The Wolf of Wall Street by Jordan Belfort
|The Wolf of Wall Street by Jordan Belfort|
|Reviewer: Chris Bradshaw|
|Summary: Shady business dealing and industrial quantities of drugs. Oh and not forgetting sinking yachts, drunken helicopter flights and dwarf throwing. Welcome to the crazy world of Jordan Belfort.|
|Buy? No||Borrow? Maybe|
|Pages: 528||Date: December 2013|
|Publisher: Two Roads|
As if we didn't have enough excuses to appreciate the 'Masters of the Universe' of the financial sector. After the tax dodging, the bonus scamming, price fixing and the valiant attempt to bring down the entire world economy comes Jordan Belfort aka the Wolf of Wall Street. To be fair to Belfort, he plied his trade long before the most recent financial meltdown. Still, he's managed to piggy back the latest crash via a best selling book which has been re-released to coincide with a film adaptation starring Leonardo Dicaprio.
According to Belfort, the nature of 20th century capitalism (was) that everyone should scam everyone, and he that scammed the most ultimately won in the end. Needless to say, the Wolf ended up as one of the biggest winners, pocketing millions of dollars courtesy of his stockbroking company Stratton Oakmont. Belfort's dodgy dealing included getting relatives to launder money into secret Swiss bank accounts, not to mention creaming millions of dollars in 'pump and dump' stock scams.
Oh, but what japes Belfort and gang at Stratton had in the process. Taking industrial quantities of drugs, assaulting air stewardesses, bedding an endless procession of prostitutes not forgetting dwarf throwing. Oh yes, there was flying helicopters while off his face, sinking a boat in rough Mediterranean seas and kicking his wife down a flight of stairs. As Belfort himself writes, there was a constant need for a depraved act. But relax, it's all okay because they were filthy rich.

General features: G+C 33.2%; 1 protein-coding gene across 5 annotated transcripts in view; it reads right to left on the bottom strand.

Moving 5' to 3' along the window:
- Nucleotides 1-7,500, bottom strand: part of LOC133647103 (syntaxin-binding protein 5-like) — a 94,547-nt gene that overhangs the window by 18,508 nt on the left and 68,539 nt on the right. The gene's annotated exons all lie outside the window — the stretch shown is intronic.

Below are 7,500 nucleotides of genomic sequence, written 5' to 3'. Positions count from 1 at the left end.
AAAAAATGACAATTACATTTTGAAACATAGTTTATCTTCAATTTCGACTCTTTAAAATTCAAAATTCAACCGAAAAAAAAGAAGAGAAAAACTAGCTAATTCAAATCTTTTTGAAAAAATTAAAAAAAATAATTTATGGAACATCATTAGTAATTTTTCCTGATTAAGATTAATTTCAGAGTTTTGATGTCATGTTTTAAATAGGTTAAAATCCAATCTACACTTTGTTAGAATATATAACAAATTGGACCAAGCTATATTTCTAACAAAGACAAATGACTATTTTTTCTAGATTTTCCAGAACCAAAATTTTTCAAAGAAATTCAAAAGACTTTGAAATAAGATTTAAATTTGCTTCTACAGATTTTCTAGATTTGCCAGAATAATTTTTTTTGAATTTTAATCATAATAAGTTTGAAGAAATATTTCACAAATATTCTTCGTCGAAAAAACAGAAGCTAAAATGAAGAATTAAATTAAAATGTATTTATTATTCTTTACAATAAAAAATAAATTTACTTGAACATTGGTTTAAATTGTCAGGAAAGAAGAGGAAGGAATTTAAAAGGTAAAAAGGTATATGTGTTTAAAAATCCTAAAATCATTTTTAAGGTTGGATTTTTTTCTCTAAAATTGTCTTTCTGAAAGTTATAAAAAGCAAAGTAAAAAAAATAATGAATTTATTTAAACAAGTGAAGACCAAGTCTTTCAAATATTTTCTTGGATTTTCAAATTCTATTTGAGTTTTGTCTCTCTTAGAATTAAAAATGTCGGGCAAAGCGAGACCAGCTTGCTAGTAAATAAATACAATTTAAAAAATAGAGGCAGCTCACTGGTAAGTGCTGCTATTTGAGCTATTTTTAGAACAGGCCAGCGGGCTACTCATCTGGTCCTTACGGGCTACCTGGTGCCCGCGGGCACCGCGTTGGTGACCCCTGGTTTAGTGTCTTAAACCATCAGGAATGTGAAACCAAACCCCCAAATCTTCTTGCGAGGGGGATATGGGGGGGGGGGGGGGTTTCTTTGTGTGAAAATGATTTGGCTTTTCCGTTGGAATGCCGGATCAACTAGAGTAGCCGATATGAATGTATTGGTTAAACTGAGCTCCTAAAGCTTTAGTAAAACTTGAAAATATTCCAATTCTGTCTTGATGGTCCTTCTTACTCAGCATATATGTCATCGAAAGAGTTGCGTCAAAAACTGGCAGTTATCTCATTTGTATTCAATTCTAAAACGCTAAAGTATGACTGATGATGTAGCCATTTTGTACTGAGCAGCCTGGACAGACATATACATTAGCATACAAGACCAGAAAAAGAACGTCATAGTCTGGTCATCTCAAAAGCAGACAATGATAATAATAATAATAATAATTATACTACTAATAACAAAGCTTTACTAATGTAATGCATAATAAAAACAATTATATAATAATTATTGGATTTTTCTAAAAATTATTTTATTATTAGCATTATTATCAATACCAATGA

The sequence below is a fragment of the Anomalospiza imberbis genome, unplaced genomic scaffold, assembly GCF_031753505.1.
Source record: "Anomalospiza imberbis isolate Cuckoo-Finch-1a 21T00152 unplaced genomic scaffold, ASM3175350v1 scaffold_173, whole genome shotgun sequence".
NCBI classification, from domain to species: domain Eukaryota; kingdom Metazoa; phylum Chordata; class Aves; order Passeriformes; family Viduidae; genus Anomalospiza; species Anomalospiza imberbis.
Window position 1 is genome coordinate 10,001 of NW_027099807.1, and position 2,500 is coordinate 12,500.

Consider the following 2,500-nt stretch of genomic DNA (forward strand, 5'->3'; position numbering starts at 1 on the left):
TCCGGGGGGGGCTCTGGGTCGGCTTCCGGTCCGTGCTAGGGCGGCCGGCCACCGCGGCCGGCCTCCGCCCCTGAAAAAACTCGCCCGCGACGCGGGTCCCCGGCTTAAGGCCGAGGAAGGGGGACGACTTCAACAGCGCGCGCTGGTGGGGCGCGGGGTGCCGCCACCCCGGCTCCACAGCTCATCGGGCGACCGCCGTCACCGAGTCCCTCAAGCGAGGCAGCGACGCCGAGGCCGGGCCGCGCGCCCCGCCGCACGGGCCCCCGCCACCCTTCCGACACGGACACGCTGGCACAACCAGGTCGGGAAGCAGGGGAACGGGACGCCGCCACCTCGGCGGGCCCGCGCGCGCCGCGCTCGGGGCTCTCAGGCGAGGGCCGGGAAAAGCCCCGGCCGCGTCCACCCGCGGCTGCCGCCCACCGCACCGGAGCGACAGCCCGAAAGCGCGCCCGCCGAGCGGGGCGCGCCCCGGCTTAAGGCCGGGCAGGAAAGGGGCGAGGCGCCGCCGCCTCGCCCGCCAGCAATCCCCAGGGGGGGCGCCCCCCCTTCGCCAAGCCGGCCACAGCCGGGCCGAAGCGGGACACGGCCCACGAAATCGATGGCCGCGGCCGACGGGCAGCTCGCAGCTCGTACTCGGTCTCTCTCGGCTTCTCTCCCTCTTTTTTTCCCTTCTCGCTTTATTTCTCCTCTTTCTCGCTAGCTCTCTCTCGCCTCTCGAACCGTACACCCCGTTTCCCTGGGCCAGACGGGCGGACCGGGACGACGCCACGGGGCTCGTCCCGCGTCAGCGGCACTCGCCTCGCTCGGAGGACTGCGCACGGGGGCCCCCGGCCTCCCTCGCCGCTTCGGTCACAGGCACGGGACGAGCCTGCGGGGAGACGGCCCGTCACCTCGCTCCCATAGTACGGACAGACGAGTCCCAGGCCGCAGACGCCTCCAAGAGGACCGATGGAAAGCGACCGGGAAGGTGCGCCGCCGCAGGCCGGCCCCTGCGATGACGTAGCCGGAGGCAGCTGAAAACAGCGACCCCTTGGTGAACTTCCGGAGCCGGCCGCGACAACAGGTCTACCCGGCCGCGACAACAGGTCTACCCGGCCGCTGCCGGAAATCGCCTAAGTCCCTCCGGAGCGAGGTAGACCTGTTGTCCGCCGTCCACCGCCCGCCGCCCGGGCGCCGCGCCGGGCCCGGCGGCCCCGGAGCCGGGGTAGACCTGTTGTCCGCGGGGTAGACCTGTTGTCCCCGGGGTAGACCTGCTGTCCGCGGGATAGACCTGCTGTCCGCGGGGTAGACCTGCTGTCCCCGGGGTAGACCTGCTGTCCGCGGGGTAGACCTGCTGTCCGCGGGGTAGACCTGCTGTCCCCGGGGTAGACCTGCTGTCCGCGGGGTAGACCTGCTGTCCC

I suppose you have to grudgingly admire the fact that an author can paint himself in such an unsympathetic manner. Belfort doesn't sugarcoat any of his actions. There's plenty of self justification but very little in the way of remorse, especially towards the people who lost money. If you had to draw a stereotype of 'the ugly American', Belfort would be a pretty close representation. Supremely arrogant and utterly devoid of charm but hey, he got paid millions of dollars so we should all laugh along. Tee hee.
Justice of a sort finally caught up with Belfort. He spent 22 months in jail and is now playing his trade as a motivational speaker.
The truth is that we're nothing more than sleazoid salesmen, a colleague told Belfort at the start of his Wall Street career. That seems a pretty apt description of the Wolf of Wall Street and the world he inhabited.
If this book appeals then have a look at:
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You can read more book reviews or buy The Wolf of Wall Street by Jordan Belfort at Amazon.com.
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